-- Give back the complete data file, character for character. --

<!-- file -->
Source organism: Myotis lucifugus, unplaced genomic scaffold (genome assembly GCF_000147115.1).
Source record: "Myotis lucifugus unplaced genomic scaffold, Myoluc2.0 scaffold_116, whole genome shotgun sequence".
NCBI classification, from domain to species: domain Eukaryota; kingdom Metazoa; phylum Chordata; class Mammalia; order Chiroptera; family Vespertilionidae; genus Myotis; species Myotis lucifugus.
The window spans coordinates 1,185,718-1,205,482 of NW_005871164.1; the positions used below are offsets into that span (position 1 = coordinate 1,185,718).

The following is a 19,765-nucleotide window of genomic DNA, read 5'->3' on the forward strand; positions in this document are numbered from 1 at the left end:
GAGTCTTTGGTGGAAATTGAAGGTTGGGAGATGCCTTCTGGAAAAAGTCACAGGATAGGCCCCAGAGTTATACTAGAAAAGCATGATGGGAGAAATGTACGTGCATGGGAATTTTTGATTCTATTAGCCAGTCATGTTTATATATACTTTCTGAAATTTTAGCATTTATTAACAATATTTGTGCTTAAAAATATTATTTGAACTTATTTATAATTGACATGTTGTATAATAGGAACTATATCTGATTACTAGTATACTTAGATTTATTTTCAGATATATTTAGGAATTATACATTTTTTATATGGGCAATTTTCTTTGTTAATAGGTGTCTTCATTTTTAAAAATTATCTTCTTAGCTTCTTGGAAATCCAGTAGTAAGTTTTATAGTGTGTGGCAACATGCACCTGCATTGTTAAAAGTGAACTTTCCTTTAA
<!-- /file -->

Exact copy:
Source organism: Myotis lucifugus, unplaced genomic scaffold (genome assembly GCF_000147115.1).
Source record: "Myotis lucifugus unplaced genomic scaffold, Myoluc2.0 scaffold_116, whole genome shotgun sequence".
NCBI classification, from domain to species: domain Eukaryota; kingdom Metazoa; phylum Chordata; class Mammalia; order Chiroptera; family Vespertilionidae; genus Myotis; species Myotis lucifugus.
The window spans coordinates 1,185,718-1,205,482 of NW_005871164.1; the positions used below are offsets into that span (position 1 = coordinate 1,185,718).

The following is a 19,765-nucleotide window of genomic DNA, read 5'->3' on the forward strand; positions in this document are numbered from 1 at the left end:
GAGTCTTTGGTGGAAATTGAAGGTTGGGAGATGCCTTCTGGAAAAAGTCACAGGATAGGCCCCAGAGTTATACTAGAAAAGCATGATGGGAGAAATGTACGTGCATGGGAATTTTTGATTCTATTAGCCAGTCATGTTTATATATACTTTCTGAAATTTTAGCATTTATTAACAATATTTGTGCTTAAAAATATTATTTGAACTTATTTATAATTGACATGTTGTATAATAGGAACTATATCTGATTACTAGTATACTTAGATTTATTTTCAGATATATTTAGGAATTATACATTTTTTATATGGGCAATTTTCTTTGTTAATAGGTGTCTTCATTTTTAAAAATTATCTTCTTAGCTTCTTGGAAATCCAGTAGTAAGTTTTATAGTGTGTGGCAACATGCACCTGCATTGTTAAAAGTGAACTTTCCTTTAA